What is stomach cancer?
In stomach cancer, cancer cells usually begin on the inner lining of stomach walls and then penetrate deeper into the stomach walls as the cancer progresses. The tumor may grow to involve surrounding organs like the liver and pancreas.
Stomach cancer is one of the most common cancers worldwide, but is less commonly seen in the United States. The number of stomach cancer cases has been steadily declining over the last few decades. It has been suggested this may have been due to widespread use of refrigeration that increased access to fresh food without preservatives and bacterial contamination.
Stomach cancer may also be called gastric cancer.
What are the causes of stomach cancer?
The main cause of stomach cancer is a genetic mutation (change) in the cells of the stomach that causes the cells to grow rapidly and eventually form a tumor. There are risk factors that can increase a person’s chance of getting stomach cancer.
Some of the risk factors for stomach cancer are:
- Family history
- Infection from Helicobacter pylori (H pylori) bacteria
- A diet high in salt
- A diet with not many fruits and vegetables
What are the symptoms of stomach cancer?
- Nausea and vomiting
- Difficulty swallowing
- Loss of appetite
- Weight loss
- Feeling tired
- Vomiting blood (in advanced stages)
How is stomach cancer diagnosed?
There are a few different tests used to help diagnose stomach cancer. Radiologic tests like CT scan, barium swallow and MRI can help identify a problem in the stomach when the tumor is large enough. An upper endoscopy would be needed to biopsy the lesion to make the diagnosis or to detect early cancer before a mass is large enough to be seen on radiologic tests. An upper endoscopy is performed by inserting a thin tube with a tiny camera through the mouth and into the stomach. The tumor is found and biopsies are obtained from it. To find out how much of the stomach wall a tumor involves and help assess the “stage” of the cancer, many times your doctor will order an endoscopic ultrasound. An endoscopic ultrasound uses a special type of endoscope that has an ultrasound probe that is placed in the stomach through the mouth. The ultrasound probe is able to look through the surface of the stomach lining to the stomach wall beyond and see how much of the stomach is involved by the tumor.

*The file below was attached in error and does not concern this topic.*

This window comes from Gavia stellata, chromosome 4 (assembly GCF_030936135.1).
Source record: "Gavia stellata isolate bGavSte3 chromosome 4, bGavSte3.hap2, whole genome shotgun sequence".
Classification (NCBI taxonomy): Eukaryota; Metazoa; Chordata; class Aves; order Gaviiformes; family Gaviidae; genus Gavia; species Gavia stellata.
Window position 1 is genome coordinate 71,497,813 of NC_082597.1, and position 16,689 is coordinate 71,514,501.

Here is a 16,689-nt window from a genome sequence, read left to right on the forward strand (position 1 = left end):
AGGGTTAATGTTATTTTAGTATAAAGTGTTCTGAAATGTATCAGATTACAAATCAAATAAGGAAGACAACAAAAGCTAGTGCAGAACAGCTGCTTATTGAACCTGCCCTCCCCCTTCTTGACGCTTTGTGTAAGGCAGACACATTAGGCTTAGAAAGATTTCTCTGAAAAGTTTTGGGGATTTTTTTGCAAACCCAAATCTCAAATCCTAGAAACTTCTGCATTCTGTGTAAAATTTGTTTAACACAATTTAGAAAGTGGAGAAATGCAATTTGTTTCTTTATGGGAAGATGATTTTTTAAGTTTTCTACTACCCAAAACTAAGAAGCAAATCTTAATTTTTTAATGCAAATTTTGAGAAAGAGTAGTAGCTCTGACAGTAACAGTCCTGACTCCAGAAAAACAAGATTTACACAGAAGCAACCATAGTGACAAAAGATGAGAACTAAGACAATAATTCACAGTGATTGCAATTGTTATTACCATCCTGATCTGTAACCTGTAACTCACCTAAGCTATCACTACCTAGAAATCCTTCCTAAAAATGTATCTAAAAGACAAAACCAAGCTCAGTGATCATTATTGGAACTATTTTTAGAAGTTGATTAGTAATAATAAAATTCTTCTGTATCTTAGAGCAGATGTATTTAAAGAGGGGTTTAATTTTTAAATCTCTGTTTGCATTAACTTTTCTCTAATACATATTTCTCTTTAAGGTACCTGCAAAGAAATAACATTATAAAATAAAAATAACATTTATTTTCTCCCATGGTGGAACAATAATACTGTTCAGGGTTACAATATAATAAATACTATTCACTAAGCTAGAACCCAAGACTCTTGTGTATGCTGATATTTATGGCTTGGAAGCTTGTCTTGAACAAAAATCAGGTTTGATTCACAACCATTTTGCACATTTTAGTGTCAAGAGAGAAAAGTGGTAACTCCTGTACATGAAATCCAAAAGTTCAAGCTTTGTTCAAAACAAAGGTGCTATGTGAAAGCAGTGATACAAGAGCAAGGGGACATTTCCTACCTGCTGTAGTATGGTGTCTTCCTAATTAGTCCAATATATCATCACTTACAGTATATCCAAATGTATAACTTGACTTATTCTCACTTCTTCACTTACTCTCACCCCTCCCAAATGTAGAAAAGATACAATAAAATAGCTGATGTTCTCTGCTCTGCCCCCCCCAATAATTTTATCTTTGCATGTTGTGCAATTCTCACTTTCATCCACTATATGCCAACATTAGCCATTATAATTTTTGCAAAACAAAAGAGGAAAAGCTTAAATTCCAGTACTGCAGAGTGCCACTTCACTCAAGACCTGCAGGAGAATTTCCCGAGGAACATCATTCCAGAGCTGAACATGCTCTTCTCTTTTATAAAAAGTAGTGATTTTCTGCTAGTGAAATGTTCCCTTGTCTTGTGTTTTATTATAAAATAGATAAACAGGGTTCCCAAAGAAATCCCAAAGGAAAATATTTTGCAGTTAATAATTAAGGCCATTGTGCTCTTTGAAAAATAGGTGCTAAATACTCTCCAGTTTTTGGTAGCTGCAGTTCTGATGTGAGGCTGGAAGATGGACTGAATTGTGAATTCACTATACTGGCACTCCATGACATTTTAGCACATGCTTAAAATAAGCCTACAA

How is stomach cancer treated?
In the early stages when the cancer is limited to the superficial layers of the stomach, the cancer can be removed through an upper endoscopy performed by a gastroenterologist. Many times, surgery can be avoided. The tumor is dissected from the rest of the gastric wall and removed through the mouth. The name of this technique is endoscopic submucosal dissection or ESD for short.
Once the tumor invades beyond the superficial layers of the stomach, surgery will be required to remove the stomach and connect the esophagus to the small intestines to allow for digestion. Radiation therapy uses high-powered beams of energy to kill cancer cells. Chemotherapy uses chemicals to kill the cancer cells. These treatments are generally combined. There are also a few types of drugs that can be used to treat stomach cancer. Treatment depends on the severity of the cancer and is decided upon by a doctor after diagnosis.
How can stomach cancer be prevented?
The best way to prevent stomach cancer is by eating a healthy diet that is high in fruits and vegetables and low in salts and red meats. It is recommended that people maintain a healthy weight and practice good exercise habits. Avoid smoking because it increases your risk for stomach cancer as well as many other cancers.
What is the outlook for people with stomach cancer?
The outlook for stomach cancer can be very different depending upon the stage of the cancer. People in the early stages have a much greater rate of survival than those at a later stage. If stomach cancer is found in its earliest stage and can be removed with an endoscope, the five-year survival rate is higher than 90%. If the cancer is found after it has spread to areas surrounding the stomach, the five-year survival rate is 28%. If the cancer has spread to areas beyond those surrounding the stomach, the five-year survival rate is 4%.
© Copyright 1995-2015 The Cleveland Clinic Foundation. All rights reserved.
Can't find the health information you’re looking for?
This information is provided by the Cleveland Clinic and is not intended to replace the medical advice of your doctor or health care provider. Please consult your health care provider for advice about a specific medical condition. This document was last reviewed on: 5/27/2015…#15812